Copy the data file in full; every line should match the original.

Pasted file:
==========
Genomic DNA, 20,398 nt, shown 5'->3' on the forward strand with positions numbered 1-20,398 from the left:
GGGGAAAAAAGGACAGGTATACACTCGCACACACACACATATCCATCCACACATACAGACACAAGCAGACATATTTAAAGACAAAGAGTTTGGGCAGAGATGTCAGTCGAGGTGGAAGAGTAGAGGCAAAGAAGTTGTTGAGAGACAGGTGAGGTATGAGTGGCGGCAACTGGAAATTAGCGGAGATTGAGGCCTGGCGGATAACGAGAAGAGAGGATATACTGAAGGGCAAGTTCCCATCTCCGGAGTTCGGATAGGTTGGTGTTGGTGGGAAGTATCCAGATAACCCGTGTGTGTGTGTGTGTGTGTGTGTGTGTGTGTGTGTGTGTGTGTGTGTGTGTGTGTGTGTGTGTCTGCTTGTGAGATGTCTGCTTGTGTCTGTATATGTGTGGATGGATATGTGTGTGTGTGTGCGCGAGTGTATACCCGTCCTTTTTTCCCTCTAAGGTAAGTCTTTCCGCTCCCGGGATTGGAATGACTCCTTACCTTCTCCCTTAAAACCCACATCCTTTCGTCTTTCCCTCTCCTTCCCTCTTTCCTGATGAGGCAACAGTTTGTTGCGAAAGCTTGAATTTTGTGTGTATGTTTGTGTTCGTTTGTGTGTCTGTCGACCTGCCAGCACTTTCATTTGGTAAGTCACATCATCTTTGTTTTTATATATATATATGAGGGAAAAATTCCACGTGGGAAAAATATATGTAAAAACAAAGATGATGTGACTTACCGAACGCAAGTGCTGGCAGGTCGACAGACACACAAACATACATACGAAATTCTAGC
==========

Genomic DNA, 20,398 nt, shown 5'->3' on the forward strand with positions numbered 1-20,398 from the left:
GGGGAAAAAAGGACAGGTATACACTCGCACACACACACATATCCATCCACACATACAGACACAAGCAGACATATTTAAAGACAAAGAGTTTGGGCAGAGATGTCAGTCGAGGTGGAAGAGTAGAGGCAAAGAAGTTGTTGAGAGACAGGTGAGGTATGAGTGGCGGCAACTGGAAATTAGCGGAGATTGAGGCCTGGCGGATAACGAGAAGAGAGGATATACTGAAGGGCAAGTTCCCATCTCCGGAGTTCGGATAGGTTGGTGTTGGTGGGAAGTATCCAGATAACCCGTGTGTGTGTGTGTGTGTGTGTGTGTGTGTGTGTGTGTGTGTGTGTGTGTGTGTGTGTGTGTGTCTGCTTGTGAGATGTCTGCTTGTGTCTGTATATGTGTGGATGGATATGTGTGTGTGTGTGCGCGAGTGTATACCCGTCCTTTTTTCCCTCTAAGGTAAGTCTTTCCGCTCCCGGGATTGGAATGACTCCTTACCTTCTCCCTTAAAACCCACATCCTTTCGTCTTTCCCTCTCCTTCCCTCTTTCCTGATGAGGCAACAGTTTGTTGCGAAAGCTTGAATTTTGTGTGTATGTTTGTGTTCGTTTGTGTGTCTGTCGACCTGCCAGCACTTTCATTTGGTAAGTCACATCATCTTTGTTTTTATATATATATATGAGGGAAAAATTCCACGTGGGAAAAATATATGTAAAAACAAAGATGATGTGACTTACCGAACGCAAGTGCTGGCAGGTCGACAGACACACAAACATACATACGAAATTCTAGC